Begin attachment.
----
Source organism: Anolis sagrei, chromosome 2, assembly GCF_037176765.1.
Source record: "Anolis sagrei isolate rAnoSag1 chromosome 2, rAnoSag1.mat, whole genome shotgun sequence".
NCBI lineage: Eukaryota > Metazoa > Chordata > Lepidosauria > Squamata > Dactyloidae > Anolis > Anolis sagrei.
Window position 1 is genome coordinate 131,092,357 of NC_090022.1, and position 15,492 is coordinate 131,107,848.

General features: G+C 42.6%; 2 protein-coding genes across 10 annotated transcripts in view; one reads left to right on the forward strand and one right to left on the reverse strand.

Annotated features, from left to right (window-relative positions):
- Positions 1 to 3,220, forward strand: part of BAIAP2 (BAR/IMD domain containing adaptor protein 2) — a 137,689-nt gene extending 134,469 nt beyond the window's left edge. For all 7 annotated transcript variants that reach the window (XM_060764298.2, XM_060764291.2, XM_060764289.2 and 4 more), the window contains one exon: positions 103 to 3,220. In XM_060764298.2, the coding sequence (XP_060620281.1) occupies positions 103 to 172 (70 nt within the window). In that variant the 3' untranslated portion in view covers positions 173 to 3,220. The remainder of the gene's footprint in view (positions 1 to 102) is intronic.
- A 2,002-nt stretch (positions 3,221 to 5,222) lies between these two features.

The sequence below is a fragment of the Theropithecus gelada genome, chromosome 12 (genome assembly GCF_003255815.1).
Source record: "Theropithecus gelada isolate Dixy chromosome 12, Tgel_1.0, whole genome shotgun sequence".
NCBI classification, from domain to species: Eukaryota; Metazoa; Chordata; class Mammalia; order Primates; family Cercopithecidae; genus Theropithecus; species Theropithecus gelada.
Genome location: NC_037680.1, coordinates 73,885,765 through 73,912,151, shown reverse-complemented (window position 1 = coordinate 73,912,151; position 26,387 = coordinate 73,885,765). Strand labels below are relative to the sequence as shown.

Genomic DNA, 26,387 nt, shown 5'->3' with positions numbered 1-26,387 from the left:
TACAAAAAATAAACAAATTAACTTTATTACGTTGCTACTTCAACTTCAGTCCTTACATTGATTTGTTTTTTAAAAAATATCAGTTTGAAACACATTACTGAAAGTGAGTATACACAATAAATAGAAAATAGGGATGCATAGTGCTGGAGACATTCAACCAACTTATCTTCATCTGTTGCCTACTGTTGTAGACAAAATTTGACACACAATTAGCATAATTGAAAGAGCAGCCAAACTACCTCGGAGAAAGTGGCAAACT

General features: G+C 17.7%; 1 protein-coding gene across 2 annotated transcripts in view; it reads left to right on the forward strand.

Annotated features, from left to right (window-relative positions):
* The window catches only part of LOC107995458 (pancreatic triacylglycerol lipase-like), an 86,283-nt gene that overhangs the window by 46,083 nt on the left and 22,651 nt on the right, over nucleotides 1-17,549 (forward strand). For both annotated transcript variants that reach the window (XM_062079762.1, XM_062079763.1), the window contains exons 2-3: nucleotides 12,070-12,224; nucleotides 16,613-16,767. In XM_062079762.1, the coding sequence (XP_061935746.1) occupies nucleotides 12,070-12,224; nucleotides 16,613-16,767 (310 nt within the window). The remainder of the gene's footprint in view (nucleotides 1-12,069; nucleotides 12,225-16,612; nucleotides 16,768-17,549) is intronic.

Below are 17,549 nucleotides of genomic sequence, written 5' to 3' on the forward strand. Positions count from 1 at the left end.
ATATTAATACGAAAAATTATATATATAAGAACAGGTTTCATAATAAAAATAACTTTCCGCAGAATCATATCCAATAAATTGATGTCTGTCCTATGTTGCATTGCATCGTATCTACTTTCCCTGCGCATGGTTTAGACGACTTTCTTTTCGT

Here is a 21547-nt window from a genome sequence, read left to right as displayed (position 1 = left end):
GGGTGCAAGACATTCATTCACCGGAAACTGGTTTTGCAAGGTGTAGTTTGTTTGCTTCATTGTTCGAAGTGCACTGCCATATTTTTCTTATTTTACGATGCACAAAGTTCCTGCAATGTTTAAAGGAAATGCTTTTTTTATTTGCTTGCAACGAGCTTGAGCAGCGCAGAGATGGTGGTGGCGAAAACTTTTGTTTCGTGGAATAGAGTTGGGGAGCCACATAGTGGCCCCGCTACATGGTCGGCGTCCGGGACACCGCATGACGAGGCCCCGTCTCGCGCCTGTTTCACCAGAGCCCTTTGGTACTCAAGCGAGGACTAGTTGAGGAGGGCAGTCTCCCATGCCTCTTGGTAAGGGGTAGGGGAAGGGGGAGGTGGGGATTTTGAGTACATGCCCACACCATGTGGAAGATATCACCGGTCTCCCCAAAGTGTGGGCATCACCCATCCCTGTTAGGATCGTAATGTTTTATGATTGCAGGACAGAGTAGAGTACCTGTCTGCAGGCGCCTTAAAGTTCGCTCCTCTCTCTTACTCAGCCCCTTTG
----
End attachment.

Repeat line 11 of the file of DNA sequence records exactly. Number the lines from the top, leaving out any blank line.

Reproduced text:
NCBI classification, from domain to species: Eukaryota; Metazoa; Chordata; class Mammalia; order Primates; family Cercopithecidae; genus Theropithecus; species Theropithecus gelada.